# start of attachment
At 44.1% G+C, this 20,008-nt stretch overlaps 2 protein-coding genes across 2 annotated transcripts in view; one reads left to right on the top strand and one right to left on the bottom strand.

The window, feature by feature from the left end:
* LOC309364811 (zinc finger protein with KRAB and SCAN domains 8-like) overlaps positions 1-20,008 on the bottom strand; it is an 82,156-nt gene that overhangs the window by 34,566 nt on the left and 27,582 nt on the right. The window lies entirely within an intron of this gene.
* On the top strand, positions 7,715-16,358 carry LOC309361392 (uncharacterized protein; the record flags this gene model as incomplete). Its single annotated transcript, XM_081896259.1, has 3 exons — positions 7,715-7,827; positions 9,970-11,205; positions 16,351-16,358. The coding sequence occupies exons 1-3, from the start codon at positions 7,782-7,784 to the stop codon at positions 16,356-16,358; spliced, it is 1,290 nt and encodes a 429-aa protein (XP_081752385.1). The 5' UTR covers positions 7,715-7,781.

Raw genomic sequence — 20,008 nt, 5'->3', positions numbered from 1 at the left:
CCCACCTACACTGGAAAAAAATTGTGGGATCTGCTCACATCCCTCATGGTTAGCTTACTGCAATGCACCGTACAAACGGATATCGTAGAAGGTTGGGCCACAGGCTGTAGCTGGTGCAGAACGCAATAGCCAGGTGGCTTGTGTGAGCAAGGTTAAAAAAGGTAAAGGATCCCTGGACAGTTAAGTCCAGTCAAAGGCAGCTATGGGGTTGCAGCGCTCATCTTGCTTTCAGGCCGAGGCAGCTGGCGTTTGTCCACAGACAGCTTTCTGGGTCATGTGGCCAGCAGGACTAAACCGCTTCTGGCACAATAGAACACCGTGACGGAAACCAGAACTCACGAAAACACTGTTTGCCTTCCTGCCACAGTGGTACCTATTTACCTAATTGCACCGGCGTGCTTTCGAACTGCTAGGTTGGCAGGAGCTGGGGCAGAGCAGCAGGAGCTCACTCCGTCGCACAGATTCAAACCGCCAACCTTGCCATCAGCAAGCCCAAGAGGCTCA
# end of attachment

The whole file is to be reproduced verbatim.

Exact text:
At 44.1% G+C, this 20,008-nt stretch overlaps 2 protein-coding genes across 2 annotated transcripts in view; one reads left to right on the top strand and one right to left on the bottom strand.

The window, feature by feature from the left end:
* LOC309364811 (zinc finger protein with KRAB and SCAN domains 8-like) overlaps positions 1-20,008 on the bottom strand; it is an 82,156-nt gene that overhangs the window by 34,566 nt on the left and 27,582 nt on the right. The window lies entirely within an intron of this gene.
* On the top strand, positions 7,715-16,358 carry LOC309361392 (uncharacterized protein; the record flags this gene model as incomplete). Its single annotated transcript, XM_081896259.1, has 3 exons — positions 7,715-7,827; positions 9,970-11,205; positions 16,351-16,358. The coding sequence occupies exons 1-3, from the start codon at positions 7,782-7,784 to the stop codon at positions 16,356-16,358; spliced, it is 1,290 nt and encodes a 429-aa protein (XP_081752385.1). The 5' UTR covers positions 7,715-7,781.

Raw genomic sequence — 20,008 nt, 5'->3', positions numbered from 1 at the left:
CCCACCTACACTGGAAAAAAATTGTGGGATCTGCTCACATCCCTCATGGTTAGCTTACTGCAATGCACCGTACAAACGGATATCGTAGAAGGTTGGGCCACAGGCTGTAGCTGGTGCAGAACGCAATAGCCAGGTGGCTTGTGTGAGCAAGGTTAAAAAAGGTAAAGGATCCCTGGACAGTTAAGTCCAGTCAAAGGCAGCTATGGGGTTGCAGCGCTCATCTTGCTTTCAGGCCGAGGCAGCTGGCGTTTGTCCACAGACAGCTTTCTGGGTCATGTGGCCAGCAGGACTAAACCGCTTCTGGCACAATAGAACACCGTGACGGAAACCAGAACTCACGAAAACACTGTTTGCCTTCCTGCCACAGTGGTACCTATTTACCTAATTGCACCGGCGTGCTTTCGAACTGCTAGGTTGGCAGGAGCTGGGGCAGAGCAGCAGGAGCTCACTCCGTCGCACAGATTCAAACCGCCAACCTTGCCATCAGCAAGCCCAAGAGGCTCA